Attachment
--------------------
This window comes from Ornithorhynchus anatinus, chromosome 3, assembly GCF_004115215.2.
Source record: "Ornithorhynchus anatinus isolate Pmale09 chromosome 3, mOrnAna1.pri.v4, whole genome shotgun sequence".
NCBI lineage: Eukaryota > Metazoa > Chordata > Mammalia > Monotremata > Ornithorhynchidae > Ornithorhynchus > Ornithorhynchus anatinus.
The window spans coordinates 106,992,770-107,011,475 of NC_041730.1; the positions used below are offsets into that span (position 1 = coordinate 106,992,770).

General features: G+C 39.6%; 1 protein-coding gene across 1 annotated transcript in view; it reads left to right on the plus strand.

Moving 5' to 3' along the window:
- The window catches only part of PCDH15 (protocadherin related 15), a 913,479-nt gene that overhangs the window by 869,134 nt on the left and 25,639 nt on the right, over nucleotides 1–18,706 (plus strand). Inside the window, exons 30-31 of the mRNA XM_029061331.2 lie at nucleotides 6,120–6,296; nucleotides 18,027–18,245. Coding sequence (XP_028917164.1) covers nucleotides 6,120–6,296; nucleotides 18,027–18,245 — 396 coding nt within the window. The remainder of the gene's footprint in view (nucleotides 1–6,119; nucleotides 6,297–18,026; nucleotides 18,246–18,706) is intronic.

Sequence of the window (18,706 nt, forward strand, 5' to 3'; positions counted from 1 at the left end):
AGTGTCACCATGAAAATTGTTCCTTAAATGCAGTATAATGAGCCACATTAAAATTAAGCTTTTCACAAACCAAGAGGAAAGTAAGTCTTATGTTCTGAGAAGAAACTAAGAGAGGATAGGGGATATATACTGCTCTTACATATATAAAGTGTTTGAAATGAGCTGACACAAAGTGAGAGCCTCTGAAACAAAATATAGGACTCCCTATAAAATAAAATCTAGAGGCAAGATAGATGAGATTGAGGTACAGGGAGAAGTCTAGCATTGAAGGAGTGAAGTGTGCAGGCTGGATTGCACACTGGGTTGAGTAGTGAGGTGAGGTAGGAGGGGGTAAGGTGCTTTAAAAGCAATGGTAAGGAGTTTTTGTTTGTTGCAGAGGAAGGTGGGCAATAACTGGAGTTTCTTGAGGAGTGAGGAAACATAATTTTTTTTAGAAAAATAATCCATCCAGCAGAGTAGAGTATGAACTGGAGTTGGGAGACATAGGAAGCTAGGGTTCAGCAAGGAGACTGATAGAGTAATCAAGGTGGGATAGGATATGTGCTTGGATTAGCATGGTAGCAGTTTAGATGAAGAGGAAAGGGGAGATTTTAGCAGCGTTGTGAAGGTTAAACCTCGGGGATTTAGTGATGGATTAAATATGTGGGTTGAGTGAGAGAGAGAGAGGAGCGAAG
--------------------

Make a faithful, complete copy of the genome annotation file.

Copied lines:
This window comes from Ornithorhynchus anatinus, chromosome 3, assembly GCF_004115215.2.
Source record: "Ornithorhynchus anatinus isolate Pmale09 chromosome 3, mOrnAna1.pri.v4, whole genome shotgun sequence".
NCBI lineage: Eukaryota > Metazoa > Chordata > Mammalia > Monotremata > Ornithorhynchidae > Ornithorhynchus > Ornithorhynchus anatinus.
The window spans coordinates 106,992,770-107,011,475 of NC_041730.1; the positions used below are offsets into that span (position 1 = coordinate 106,992,770).

General features: G+C 39.6%; 1 protein-coding gene across 1 annotated transcript in view; it reads left to right on the plus strand.

Moving 5' to 3' along the window:
- The window catches only part of PCDH15 (protocadherin related 15), a 913,479-nt gene that overhangs the window by 869,134 nt on the left and 25,639 nt on the right, over nucleotides 1–18,706 (plus strand). Inside the window, exons 30-31 of the mRNA XM_029061331.2 lie at nucleotides 6,120–6,296; nucleotides 18,027–18,245. Coding sequence (XP_028917164.1) covers nucleotides 6,120–6,296; nucleotides 18,027–18,245 — 396 coding nt within the window. The remainder of the gene's footprint in view (nucleotides 1–6,119; nucleotides 6,297–18,026; nucleotides 18,246–18,706) is intronic.

Sequence of the window (18,706 nt, forward strand, 5' to 3'; positions counted from 1 at the left end):
AGTGTCACCATGAAAATTGTTCCTTAAATGCAGTATAATGAGCCACATTAAAATTAAGCTTTTCACAAACCAAGAGGAAAGTAAGTCTTATGTTCTGAGAAGAAACTAAGAGAGGATAGGGGATATATACTGCTCTTACATATATAAAGTGTTTGAAATGAGCTGACACAAAGTGAGAGCCTCTGAAACAAAATATAGGACTCCCTATAAAATAAAATCTAGAGGCAAGATAGATGAGATTGAGGTACAGGGAGAAGTCTAGCATTGAAGGAGTGAAGTGTGCAGGCTGGATTGCACACTGGGTTGAGTAGTGAGGTGAGGTAGGAGGGGGTAAGGTGCTTTAAAAGCAATGGTAAGGAGTTTTTGTTTGTTGCAGAGGAAGGTGGGCAATAACTGGAGTTTCTTGAGGAGTGAGGAAACATAATTTTTTTTAGAAAAATAATCCATCCAGCAGAGTAGAGTATGAACTGGAGTTGGGAGACATAGGAAGCTAGGGTTCAGCAAGGAGACTGATAGAGTAATCAAGGTGGGATAGGATATGTGCTTGGATTAGCATGGTAGCAGTTTAGATGAAGAGGAAAGGGGAGATTTTAGCAGCGTTGTGAAGGTTAAACCTCGGGGATTTAGTGATGGATTAAATATGTGGGTTGAGTGAGAGAGAGAGAGGAGCGAAG